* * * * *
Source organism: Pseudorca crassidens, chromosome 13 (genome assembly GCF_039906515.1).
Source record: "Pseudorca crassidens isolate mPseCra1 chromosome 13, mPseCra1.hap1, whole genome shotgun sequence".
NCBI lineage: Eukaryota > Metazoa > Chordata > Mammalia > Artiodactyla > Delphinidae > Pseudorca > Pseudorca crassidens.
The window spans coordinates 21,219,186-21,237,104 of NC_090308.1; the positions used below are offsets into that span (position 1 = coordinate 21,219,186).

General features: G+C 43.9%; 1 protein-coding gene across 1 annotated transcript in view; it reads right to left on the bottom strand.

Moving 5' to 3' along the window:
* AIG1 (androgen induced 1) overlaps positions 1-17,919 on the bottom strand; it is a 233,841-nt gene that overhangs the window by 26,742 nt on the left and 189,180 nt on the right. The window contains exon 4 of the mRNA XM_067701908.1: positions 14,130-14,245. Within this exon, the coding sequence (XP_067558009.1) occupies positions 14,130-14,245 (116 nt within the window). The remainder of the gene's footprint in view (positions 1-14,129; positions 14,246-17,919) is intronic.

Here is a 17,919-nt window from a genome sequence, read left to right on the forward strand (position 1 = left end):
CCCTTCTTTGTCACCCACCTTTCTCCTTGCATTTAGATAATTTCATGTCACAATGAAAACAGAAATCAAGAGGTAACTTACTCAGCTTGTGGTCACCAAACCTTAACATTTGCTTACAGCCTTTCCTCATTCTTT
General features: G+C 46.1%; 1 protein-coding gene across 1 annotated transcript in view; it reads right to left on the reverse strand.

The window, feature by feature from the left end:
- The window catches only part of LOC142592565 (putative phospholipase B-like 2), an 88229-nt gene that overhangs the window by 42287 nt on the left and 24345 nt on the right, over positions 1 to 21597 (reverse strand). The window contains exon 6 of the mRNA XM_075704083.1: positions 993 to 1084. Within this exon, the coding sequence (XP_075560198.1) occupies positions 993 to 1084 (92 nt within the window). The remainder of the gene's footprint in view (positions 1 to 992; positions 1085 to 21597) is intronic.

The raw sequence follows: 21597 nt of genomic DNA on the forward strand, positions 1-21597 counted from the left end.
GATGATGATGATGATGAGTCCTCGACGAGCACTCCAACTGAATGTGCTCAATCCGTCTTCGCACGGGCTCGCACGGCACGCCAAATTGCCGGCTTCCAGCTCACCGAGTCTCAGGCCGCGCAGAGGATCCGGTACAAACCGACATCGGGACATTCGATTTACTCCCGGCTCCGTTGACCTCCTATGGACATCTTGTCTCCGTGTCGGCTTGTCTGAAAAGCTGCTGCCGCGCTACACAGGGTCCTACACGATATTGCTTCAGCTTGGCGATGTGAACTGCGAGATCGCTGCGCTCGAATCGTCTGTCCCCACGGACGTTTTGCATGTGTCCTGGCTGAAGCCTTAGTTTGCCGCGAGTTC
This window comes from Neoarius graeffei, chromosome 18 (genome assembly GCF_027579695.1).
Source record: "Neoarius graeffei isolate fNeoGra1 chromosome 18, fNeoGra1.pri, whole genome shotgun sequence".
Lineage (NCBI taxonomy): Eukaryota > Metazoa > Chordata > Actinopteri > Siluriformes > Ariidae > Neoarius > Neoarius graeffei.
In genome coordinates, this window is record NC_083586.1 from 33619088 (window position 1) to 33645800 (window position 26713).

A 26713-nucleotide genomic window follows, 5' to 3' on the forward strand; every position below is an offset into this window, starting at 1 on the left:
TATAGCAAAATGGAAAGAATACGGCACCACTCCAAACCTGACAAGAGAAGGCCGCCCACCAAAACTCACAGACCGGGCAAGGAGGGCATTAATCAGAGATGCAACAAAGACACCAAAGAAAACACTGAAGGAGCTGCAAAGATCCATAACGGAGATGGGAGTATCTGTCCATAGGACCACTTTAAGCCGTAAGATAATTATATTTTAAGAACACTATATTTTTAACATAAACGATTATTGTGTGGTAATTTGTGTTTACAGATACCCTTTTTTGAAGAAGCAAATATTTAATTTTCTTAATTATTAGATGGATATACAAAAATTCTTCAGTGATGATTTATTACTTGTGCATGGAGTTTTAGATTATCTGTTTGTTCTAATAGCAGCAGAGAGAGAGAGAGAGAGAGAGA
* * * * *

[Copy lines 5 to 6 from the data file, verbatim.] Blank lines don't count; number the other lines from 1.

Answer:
General features: G+C 43.9%; 1 protein-coding gene across 1 annotated transcript in view; it reads right to left on the bottom strand.

Moving 5' to 3' along the window: